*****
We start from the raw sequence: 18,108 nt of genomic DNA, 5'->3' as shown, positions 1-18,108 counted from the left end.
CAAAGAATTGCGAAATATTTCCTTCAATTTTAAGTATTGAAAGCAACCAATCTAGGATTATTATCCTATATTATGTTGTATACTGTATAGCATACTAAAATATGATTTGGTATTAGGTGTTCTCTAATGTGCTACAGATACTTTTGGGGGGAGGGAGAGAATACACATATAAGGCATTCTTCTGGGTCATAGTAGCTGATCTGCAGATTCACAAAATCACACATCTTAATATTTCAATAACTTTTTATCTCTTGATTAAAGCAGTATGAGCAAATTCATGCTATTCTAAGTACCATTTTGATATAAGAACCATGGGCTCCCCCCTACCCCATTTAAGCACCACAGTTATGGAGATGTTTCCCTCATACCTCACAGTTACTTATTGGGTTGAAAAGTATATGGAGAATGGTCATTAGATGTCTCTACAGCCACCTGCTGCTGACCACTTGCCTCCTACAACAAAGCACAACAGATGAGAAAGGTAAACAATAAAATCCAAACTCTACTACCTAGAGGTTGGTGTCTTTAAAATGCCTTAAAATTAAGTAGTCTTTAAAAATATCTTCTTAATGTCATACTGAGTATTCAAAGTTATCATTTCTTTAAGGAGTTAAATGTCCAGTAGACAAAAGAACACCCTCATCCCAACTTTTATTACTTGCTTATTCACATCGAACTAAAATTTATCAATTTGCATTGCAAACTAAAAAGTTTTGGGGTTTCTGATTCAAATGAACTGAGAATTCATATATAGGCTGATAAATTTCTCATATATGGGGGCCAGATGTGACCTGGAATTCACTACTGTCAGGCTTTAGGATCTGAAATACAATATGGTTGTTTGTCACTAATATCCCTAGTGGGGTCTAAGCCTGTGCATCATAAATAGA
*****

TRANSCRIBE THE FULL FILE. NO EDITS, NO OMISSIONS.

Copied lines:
We start from the raw sequence: 18,108 nt of genomic DNA, 5'->3' as shown, positions 1-18,108 counted from the left end.
CAAAGAATTGCGAAATATTTCCTTCAATTTTAAGTATTGAAAGCAACCAATCTAGGATTATTATCCTATATTATGTTGTATACTGTATAGCATACTAAAATATGATTTGGTATTAGGTGTTCTCTAATGTGCTACAGATACTTTTGGGGGGAGGGAGAGAATACACATATAAGGCATTCTTCTGGGTCATAGTAGCTGATCTGCAGATTCACAAAATCACACATCTTAATATTTCAATAACTTTTTATCTCTTGATTAAAGCAGTATGAGCAAATTCATGCTATTCTAAGTACCATTTTGATATAAGAACCATGGGCTCCCCCCTACCCCATTTAAGCACCACAGTTATGGAGATGTTTCCCTCATACCTCACAGTTACTTATTGGGTTGAAAAGTATATGGAGAATGGTCATTAGATGTCTCTACAGCCACCTGCTGCTGACCACTTGCCTCCTACAACAAAGCACAACAGATGAGAAAGGTAAACAATAAAATCCAAACTCTACTACCTAGAGGTTGGTGTCTTTAAAATGCCTTAAAATTAAGTAGTCTTTAAAAATATCTTCTTAATGTCATACTGAGTATTCAAAGTTATCATTTCTTTAAGGAGTTAAATGTCCAGTAGACAAAAGAACACCCTCATCCCAACTTTTATTACTTGCTTATTCACATCGAACTAAAATTTATCAATTTGCATTGCAAACTAAAAAGTTTTGGGGTTTCTGATTCAAATGAACTGAGAATTCATATATAGGCTGATAAATTTCTCATATATGGGGGCCAGATGTGACCTGGAATTCACTACTGTCAGGCTTTAGGATCTGAAATACAATATGGTTGTTTGTCACTAATATCCCTAGTGGGGTCTAAGCCTGTGCATCATAAATAGA